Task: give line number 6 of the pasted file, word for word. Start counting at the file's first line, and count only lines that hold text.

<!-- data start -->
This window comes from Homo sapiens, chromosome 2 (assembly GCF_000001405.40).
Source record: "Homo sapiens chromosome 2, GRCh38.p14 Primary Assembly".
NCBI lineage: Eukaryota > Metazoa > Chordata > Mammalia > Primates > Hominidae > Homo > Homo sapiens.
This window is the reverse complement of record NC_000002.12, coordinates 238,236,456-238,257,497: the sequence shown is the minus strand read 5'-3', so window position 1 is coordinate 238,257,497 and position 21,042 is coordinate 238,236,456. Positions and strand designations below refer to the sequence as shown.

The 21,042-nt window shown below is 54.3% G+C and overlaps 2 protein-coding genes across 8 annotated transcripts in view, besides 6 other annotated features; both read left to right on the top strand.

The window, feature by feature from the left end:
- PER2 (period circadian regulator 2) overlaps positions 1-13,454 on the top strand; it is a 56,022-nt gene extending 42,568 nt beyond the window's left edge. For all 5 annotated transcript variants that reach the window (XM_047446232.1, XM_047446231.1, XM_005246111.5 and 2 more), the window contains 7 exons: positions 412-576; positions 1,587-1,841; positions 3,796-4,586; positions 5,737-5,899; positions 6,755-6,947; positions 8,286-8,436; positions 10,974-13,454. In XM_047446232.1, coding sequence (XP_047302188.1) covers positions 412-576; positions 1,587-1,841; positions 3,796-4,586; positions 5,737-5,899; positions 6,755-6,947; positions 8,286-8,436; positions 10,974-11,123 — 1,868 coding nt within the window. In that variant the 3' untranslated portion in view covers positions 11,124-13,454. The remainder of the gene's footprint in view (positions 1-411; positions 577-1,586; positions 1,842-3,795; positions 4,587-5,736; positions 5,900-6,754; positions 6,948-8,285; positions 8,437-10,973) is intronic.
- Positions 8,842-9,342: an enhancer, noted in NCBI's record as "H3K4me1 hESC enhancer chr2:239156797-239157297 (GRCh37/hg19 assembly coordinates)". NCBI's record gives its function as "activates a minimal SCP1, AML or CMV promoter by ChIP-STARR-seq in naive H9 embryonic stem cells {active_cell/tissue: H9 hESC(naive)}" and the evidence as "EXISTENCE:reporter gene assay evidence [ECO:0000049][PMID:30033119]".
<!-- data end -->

The window, feature by feature from the left end: